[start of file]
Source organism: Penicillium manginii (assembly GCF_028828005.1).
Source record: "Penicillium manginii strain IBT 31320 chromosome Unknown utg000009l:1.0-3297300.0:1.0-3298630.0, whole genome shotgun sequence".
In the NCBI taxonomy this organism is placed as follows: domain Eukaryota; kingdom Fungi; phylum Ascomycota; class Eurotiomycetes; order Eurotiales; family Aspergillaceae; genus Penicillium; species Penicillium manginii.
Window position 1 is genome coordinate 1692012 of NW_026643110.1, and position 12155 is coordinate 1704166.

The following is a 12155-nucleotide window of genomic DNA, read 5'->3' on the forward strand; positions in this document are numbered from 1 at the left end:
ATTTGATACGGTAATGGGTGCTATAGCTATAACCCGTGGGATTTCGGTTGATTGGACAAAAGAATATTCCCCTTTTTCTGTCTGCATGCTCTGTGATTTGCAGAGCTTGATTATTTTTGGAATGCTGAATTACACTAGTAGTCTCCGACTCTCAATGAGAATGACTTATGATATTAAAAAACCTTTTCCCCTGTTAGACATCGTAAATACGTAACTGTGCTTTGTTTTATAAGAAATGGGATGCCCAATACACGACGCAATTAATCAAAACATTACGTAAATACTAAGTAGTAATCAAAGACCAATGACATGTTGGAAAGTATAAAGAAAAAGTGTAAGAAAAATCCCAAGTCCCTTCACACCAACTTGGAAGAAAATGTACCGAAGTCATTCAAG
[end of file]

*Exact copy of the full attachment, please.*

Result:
Source organism: Penicillium manginii (assembly GCF_028828005.1).
Source record: "Penicillium manginii strain IBT 31320 chromosome Unknown utg000009l:1.0-3297300.0:1.0-3298630.0, whole genome shotgun sequence".
In the NCBI taxonomy this organism is placed as follows: domain Eukaryota; kingdom Fungi; phylum Ascomycota; class Eurotiomycetes; order Eurotiales; family Aspergillaceae; genus Penicillium; species Penicillium manginii.
Window position 1 is genome coordinate 1692012 of NW_026643110.1, and position 12155 is coordinate 1704166.

The following is a 12155-nucleotide window of genomic DNA, read 5'->3' on the forward strand; positions in this document are numbered from 1 at the left end:
ATTTGATACGGTAATGGGTGCTATAGCTATAACCCGTGGGATTTCGGTTGATTGGACAAAAGAATATTCCCCTTTTTCTGTCTGCATGCTCTGTGATTTGCAGAGCTTGATTATTTTTGGAATGCTGAATTACACTAGTAGTCTCCGACTCTCAATGAGAATGACTTATGATATTAAAAAACCTTTTCCCCTGTTAGACATCGTAAATACGTAACTGTGCTTTGTTTTATAAGAAATGGGATGCCCAATACACGACGCAATTAATCAAAACATTACGTAAATACTAAGTAGTAATCAAAGACCAATGACATGTTGGAAAGTATAAAGAAAAAGTGTAAGAAAAATCCCAAGTCCCTTCACACCAACTTGGAAGAAAATGTACCGAAGTCATTCAAG